Notebook: 2019 is the year we (the media) give climate change the attention it deserves

During a panel discussion late last year, I was asked why the local media hadn’t placed much focus on climate change. Given its gravity, the audience suggested, it was a topic worthy of attention.

They were right.

It’s no longer a question of whether we believe in the science behind climate change, but rather what we’re doing to address it. The facts are no longer disputable.

That’s the opinion of the Missoula Current and its reporting staff, and throughout 2019 we’ll explore the issue of climate change and its many facets, from the research taking place at the University of Montana to what state, city and county leaders are doing to reduce our carbon footprint.

“Right now with no leadership at the federal level, these activities at the local level are the most important thing going on,” global climate expert Steve Running told the Missoula Current back in October. “There’s so many different things all of us can do to start turning the corner on our carbon footprints.”

While some will certainly cherry-pick their news from a shrinking number of climate deniers, the facts are in, and nearly ever day the news wire is filled with gloomy stories from reputable scientific sources.

In 2018, the planet recorded its fourth hottest day on record. In case you missed it, the three hottest years outside 2018 were recorded in 2015, 2016 and 2017. The planet’s 10 hottest years on record have all been recorded since 1998.

In Montana, forest elevations are creeping up, landscapes are changing and habitats are evolving. Some species will thrive, others may disappear. Fire seasons are longer than they used to be and the runoff, evidenced by last year’s floods, is coming sooner, leaving rivers and streams dangerously low in the summer months when the water is needed the most.

Certainly these are worthy stories deserving of our attention.

In the larger world, water is growing scarce as droughts and heat waves intensify. Further north, Greenland’s ice cap is melting four times faster than it was just 15 years ago. That carries implications for the very ocean currents that influence the planet’s climate.

“In Montana, the projections of business as usual take us up on the order of a 12- to 14-degree temperature increase by the end of the century if we continue with our fossil fuel-energy economy,” Running said.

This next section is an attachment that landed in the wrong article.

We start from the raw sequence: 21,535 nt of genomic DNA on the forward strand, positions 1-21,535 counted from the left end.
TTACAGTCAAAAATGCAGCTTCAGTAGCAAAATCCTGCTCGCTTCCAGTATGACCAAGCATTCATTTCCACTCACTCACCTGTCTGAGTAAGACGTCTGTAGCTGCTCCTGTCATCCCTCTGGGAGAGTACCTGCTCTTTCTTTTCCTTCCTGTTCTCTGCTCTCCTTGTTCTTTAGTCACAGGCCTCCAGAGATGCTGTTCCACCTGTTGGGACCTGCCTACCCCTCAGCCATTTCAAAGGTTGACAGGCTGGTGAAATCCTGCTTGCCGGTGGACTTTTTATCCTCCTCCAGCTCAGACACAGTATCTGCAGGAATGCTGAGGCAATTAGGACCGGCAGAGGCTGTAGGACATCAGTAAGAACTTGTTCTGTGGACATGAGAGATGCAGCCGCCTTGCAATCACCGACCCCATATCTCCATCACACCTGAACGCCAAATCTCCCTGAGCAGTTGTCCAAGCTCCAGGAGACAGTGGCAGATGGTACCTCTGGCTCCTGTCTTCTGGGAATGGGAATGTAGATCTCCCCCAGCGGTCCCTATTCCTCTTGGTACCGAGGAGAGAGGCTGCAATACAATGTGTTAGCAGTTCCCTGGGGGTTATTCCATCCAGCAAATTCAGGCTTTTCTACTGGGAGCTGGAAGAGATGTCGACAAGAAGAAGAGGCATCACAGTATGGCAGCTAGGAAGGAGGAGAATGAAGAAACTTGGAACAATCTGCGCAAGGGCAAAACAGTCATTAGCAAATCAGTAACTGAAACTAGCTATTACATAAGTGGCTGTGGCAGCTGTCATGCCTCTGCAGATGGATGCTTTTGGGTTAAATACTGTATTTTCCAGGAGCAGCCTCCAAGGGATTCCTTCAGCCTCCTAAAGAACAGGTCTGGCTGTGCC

What does that mean for your children’s children?

The threats we face today will leave future generations with a less hospitable planet. In his state of the union address in 2015, then-President Barack Obama put it this way: “No challenge poses a greater threat to future generations than climate change.”

When the Missoula Current’s team of reporters sat down to discuss the issue late last year and chose to make climate change a topic of focus in 2019, it was in no way meant to be a partisan series. We stand by that today, believing that climate change doesn’t take sides and we mean no offense to those who don’t believe.

But it’s important to note that 47 percent of conservatives now say the climate is changing, an increase of 19 points since the midterm elections in 2014, according to a survey by Yale and George Mason universities.

We no longer believe it’s sufficient to ask if climate change is real. It is. We’ll take it as a matter of fact and ask the new question: What are we doing to address it?

Martin Kidston

What role will clean energy sources play in NorthWestern Energy’s new Resource Procurement Plan? Where do Montana’s political candidates stand on the issue as their campaigns for 2020 gear up? How will climate change impact Missoula’s plans for its future?

Already, local government is teaming up with Climate Smart Missoula to complete a threat analysis posed by climate change – think fires, smoke and floods. That will be followed later this year by a climate adaption report and what they’ll do to lessen the threats.

As future generations look back on 2019, they will know at least that climate change didn’t come without discussion and the focus it deserves. While Montana alone can’t alter the course we’re on, it can at least do its part in creating change, and we look forward to facilitating the discussion.

Martin Kidston is a former U.S. Marine, a University of Montana graduate, a Rocky Mountain native and the founding editor of the Missoula Current.